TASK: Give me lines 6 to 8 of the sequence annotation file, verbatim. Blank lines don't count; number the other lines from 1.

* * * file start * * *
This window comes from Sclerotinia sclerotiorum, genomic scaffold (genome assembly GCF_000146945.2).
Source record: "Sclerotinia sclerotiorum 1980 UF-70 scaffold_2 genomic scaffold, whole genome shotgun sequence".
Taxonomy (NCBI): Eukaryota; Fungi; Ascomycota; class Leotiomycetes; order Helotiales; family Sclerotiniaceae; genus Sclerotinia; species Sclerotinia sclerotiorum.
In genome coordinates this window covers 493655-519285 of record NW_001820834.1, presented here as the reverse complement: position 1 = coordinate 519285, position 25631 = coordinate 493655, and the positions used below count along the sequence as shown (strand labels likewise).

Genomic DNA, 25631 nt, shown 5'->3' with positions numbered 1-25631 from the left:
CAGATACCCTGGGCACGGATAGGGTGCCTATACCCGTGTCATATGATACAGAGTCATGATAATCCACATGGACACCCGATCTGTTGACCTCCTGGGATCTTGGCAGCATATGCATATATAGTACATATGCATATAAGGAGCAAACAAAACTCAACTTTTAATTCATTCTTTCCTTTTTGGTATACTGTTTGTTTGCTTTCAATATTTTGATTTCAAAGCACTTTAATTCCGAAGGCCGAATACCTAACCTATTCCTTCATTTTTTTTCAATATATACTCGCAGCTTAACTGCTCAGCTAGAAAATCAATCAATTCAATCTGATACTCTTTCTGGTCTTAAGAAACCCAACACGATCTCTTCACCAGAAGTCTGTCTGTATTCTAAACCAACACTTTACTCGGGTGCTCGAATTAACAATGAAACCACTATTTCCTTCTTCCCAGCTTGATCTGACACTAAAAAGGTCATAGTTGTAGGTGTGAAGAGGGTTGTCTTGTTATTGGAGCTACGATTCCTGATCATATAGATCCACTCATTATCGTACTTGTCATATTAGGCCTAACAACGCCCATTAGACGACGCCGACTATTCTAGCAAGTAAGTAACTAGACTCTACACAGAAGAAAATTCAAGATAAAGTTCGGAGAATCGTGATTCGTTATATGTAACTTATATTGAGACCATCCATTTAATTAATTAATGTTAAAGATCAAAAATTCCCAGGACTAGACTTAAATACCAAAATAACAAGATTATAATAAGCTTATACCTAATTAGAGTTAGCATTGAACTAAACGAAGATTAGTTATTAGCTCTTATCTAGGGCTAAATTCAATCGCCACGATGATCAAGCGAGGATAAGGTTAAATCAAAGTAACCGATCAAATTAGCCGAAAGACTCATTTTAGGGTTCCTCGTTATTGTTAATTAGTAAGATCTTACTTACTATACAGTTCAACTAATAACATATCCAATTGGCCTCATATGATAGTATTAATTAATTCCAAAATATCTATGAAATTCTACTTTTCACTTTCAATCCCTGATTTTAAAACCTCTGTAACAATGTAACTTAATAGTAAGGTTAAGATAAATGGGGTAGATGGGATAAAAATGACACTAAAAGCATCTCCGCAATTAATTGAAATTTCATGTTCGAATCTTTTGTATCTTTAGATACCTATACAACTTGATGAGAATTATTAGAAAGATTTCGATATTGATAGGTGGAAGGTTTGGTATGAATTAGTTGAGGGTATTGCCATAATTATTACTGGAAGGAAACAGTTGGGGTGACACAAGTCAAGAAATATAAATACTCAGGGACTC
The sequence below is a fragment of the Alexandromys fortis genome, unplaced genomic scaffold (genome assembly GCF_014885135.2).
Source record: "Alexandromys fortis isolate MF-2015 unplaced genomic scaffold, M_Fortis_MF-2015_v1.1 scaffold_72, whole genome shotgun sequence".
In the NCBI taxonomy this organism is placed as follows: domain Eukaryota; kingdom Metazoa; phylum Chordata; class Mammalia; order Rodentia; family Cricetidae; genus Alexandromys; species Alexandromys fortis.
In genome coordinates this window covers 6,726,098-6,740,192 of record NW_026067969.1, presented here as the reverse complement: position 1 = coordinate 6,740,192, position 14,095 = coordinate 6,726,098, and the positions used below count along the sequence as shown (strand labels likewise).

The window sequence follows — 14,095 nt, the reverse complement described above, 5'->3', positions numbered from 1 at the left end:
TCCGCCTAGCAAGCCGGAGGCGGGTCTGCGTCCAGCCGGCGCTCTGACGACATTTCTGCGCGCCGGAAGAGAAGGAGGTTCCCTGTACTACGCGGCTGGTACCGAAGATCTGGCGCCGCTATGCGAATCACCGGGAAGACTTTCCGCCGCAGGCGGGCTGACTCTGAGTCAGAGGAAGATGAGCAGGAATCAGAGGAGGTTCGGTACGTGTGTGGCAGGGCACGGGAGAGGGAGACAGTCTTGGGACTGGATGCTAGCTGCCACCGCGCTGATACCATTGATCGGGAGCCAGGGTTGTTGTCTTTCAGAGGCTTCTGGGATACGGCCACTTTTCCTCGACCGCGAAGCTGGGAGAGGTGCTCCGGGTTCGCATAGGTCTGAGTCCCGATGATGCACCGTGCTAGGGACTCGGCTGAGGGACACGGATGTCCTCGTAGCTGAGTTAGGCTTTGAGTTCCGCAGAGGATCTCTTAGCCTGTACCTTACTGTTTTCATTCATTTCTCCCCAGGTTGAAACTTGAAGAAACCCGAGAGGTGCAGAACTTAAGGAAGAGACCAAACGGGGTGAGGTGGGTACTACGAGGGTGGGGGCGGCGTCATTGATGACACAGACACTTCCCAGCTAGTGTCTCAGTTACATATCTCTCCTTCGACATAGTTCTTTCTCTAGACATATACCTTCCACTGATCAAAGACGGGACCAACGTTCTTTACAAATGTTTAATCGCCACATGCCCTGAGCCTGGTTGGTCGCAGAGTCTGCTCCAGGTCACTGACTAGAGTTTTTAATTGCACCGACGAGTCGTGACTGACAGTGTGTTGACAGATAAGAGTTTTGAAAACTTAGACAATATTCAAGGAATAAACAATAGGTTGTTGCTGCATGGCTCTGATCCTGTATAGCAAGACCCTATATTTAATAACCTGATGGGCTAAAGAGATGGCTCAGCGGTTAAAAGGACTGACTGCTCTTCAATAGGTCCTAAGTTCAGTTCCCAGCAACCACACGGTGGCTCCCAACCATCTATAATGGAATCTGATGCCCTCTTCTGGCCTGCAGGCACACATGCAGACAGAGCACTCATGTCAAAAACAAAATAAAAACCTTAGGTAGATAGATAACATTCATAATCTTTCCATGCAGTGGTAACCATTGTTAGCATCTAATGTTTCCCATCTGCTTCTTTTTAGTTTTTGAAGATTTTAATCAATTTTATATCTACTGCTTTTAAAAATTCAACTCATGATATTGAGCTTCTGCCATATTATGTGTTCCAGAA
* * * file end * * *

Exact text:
CAGATACCCTGGGCACGGATAGGGTGCCTATACCCGTGTCATATGATACAGAGTCATGATAATCCACATGGACACCCGATCTGTTGACCTCCTGGGATCTTGGCAGCATATGCATATATAGTACATATGCATATAAGGAGCAAACAAAACTCAACTTTTAATTCATTCTTTCCTTTTTGGTATACTGTTTGTTTGCTTTCAATATTTTGATTTCAAAGCACTTTAATTCCGAAGGCCGAATACCTAACCTATTCCTTCATTTTTTTTCAATATATACTCGCAGCTTAACTGCTCAGCTAGAAAATCAATCAATTCAATCTGATACTCTTTCTGGTCTTAAGAAACCCAACACGATCTCTTCACCAGAAGTCTGTCTGTATTCTAAACCAACACTTTACTCGGGTGCTCGAATTAACAATGAAACCACTATTTCCTTCTTCCCAGCTTGATCTGACACTAAAAAGGTCATAGTTGTAGGTGTGAAGAGGGTTGTCTTGTTATTGGAGCTACGATTCCTGATCATATAGATCCACTCATTATCGTACTTGTCATATTAGGCCTAACAACGCCCATTAGACGACGCCGACTATTCTAGCAAGTAAGTAACTAGACTCTACACAGAAGAAAATTCAAGATAAAGTTCGGAGAATCGTGATTCGTTATATGTAACTTATATTGAGACCATCCATTTAATTAATTAATGTTAAAGATCAAAAATTCCCAGGACTAGACTTAAATACCAAAATAACAAGATTATAATAAGCTTATACCTAATTAGAGTTAGCATTGAACTAAACGAAGATTAGTTATTAGCTCTTATCTAGGGCTAAATTCAATCGCCACGATGATCAAGCGAGGATAAGGTTAAATCAAAGTAACCGATCAAATTAGCCGAAAGACTCATTTTAGGGTTCCTCGTTATTGTTAATTAGTAAGATCTTACTTACTATACAGTTCAACTAATAACATATCCAATTGGCCTCATATGATAGTATTAATTAATTCCAAAATATCTATGAAATTCTACTTTTCACTTTCAATCCCTGATTTTAAAACCTCTGTAACAATGTAACTTAATAGTAAGGTTAAGATAAATGGGGTAGATGGGATAAAAATGACACTAAAAGCATCTCCGCAATTAATTGAAATTTCATGTTCGAATCTTTTGTATCTTTAGATACCTATACAACTTGATGAGAATTATTAGAAAGATTTCGATATTGATAGGTGGAAGGTTTGGTATGAATTAGTTGAGGGTATTGCCATAATTATTACTGGAAGGAAACAGTTGGGGTGACACAAGTCAAGAAATATAAATACTCAGGGACTC
The sequence below is a fragment of the Alexandromys fortis genome, unplaced genomic scaffold (genome assembly GCF_014885135.2).
Source record: "Alexandromys fortis isolate MF-2015 unplaced genomic scaffold, M_Fortis_MF-2015_v1.1 scaffold_72, whole genome shotgun sequence".